True to that potential, trust games are also being played by designers who are turning our digital conversations into modern public squares. Future Cities Lab is a design studio and architectural think tank in San Francisco’s Dogpatch neighborhood. “Datagrove,” their 2012 installation for the ZERO1 Art and Technology Biennial in San Jose, made nearby data streams visible in light and sound. Trending Twitter feeds were rendered audible through small speakers. The installation, according to the Lab, functioned “as a social media ‘whispering wall’ that harnesses data that is normally nested and hidden in smart phones, and amplifies this discourse into the public realm.” Bright, a France-based digital arts company, will soon make the digital life of Parisians more visible at bus stops.
But perhaps the most notable urban trust experiments between individuals are being performed by Uber and Airbnb. Who would let a stranger stay in their house, early (regretful) skeptics once asked, or get into a stranger’s car? In his recent book Upstarts, Brad Stone charts the technological, commercial and political battles of the tech giants. “Airbnb and Uber didn’t spawn ‘the sharing economy,’ ‘the on-demand economy,’ or the ‘one-tap economy,” writes Stone, “so much as usher in a new trust economy.” Early scandals for these companies focused on trashed houses and mistreated riders, but for the most part the trust challenge was overcome. Enhanced insurance policies for drivers and renters helped reduce risk on all sides, but there is much more at work. Trust between riders and drivers, renters and rentees is not based on a centrally distributed permit, medallion or license, but rather on digital reputations.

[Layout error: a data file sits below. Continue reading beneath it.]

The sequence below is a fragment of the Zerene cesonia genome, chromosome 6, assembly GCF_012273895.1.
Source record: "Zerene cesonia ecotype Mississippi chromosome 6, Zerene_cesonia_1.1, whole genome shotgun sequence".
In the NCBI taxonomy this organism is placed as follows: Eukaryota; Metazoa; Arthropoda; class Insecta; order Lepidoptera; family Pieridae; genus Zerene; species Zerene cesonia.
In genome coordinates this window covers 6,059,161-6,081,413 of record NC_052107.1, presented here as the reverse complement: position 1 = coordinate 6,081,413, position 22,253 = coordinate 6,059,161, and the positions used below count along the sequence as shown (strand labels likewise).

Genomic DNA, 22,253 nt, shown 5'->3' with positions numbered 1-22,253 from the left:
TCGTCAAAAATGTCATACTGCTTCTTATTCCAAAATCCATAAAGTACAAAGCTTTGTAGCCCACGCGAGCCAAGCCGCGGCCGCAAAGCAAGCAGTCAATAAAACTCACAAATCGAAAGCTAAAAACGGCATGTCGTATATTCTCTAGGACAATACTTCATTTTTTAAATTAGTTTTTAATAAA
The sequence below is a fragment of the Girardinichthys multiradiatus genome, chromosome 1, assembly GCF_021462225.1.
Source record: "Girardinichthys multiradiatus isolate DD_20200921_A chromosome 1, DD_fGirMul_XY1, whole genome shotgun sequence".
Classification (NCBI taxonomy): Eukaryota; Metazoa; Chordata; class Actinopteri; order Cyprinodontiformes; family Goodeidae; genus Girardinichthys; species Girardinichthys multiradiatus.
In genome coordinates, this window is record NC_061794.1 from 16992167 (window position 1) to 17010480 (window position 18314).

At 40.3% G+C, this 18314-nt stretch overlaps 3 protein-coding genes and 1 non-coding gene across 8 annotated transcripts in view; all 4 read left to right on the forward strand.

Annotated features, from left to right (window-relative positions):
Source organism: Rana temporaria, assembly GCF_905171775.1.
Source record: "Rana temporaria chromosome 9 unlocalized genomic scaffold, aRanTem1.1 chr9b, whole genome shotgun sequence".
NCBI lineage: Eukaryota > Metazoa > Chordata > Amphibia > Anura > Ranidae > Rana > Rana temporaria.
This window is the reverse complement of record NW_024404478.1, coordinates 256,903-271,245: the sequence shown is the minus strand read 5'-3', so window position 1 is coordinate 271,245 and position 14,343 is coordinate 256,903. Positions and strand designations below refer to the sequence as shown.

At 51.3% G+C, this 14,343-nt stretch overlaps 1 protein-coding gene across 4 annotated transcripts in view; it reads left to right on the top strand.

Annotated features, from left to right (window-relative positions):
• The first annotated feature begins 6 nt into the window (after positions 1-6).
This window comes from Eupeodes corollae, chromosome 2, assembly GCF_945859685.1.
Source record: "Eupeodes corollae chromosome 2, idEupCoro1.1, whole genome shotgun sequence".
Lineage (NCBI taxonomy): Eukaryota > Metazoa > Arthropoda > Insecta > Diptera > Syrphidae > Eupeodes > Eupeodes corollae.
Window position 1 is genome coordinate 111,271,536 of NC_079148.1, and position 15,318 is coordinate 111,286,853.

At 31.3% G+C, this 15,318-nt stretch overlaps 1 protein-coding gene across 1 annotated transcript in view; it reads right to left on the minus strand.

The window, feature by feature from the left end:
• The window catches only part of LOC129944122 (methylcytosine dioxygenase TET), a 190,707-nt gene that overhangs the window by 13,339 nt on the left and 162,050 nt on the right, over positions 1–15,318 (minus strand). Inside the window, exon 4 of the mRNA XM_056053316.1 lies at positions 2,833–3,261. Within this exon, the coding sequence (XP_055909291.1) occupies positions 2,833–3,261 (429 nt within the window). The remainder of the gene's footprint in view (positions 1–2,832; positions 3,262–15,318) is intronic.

And what of the experiments in “vertical trust,” the kind that exists between individuals and institutions, including city governments? Here too, the instinct is for pessimism as trust in large institutions is on the decline. At the municipal level, police departments in particular face many of the trust challenges befalling institutions that are either centralized or rely on coercion. Nonetheless, municipal governments are also sites of dynamic trust experiments.
From identifying potholes to proposing ideas for newly elected mayors, cities are engaging the knowledge and needs of residents. Such efforts, often supported by public private partnerships, or in collaboration with universities such as the Ash Center at the Harvard Kennedy School, seek to facilitate both engagement and action. Last month, on the 5th anniversary of New York City’s Data Law, the city launched a new portal for its open-data efforts to help “data novices” more easily access it. “Refreshingly,” writes Stephen Goldsmith, a professor at the Ash Center, “we also see that a citizen’s judgment concerning the trustworthiness of the local government can be facilitated by public transparency and social media use, resulting in more participation in solving the community’s problems.”
“Civtech” has come to be a catch all for such efforts, but the term leaves much to be desired. In The City of Tomorrow, Carlo Ratti and Matthew Claudel give the concept an alluring tweak. “Futurecraft in urban space,” as they call it, refers not to the new technologies and platforms but to the practice of developing, enabling, and utilizing the technologies and platforms. Crucial to successful practice is “bidirectional interface,” by which participants can access information as well as add and change it—two-way conversations, in other words, but with way more than two people.
Nearly a decade ago, Clay Shirky published Here Comes Everybody, which foretold of a radical future in which organizing could proceed, as the subtitle has it, without organizations. Not dissimilarly, trust building today indeed favors everybody over traditional organizations, a phenomenon being played out in cities around the world.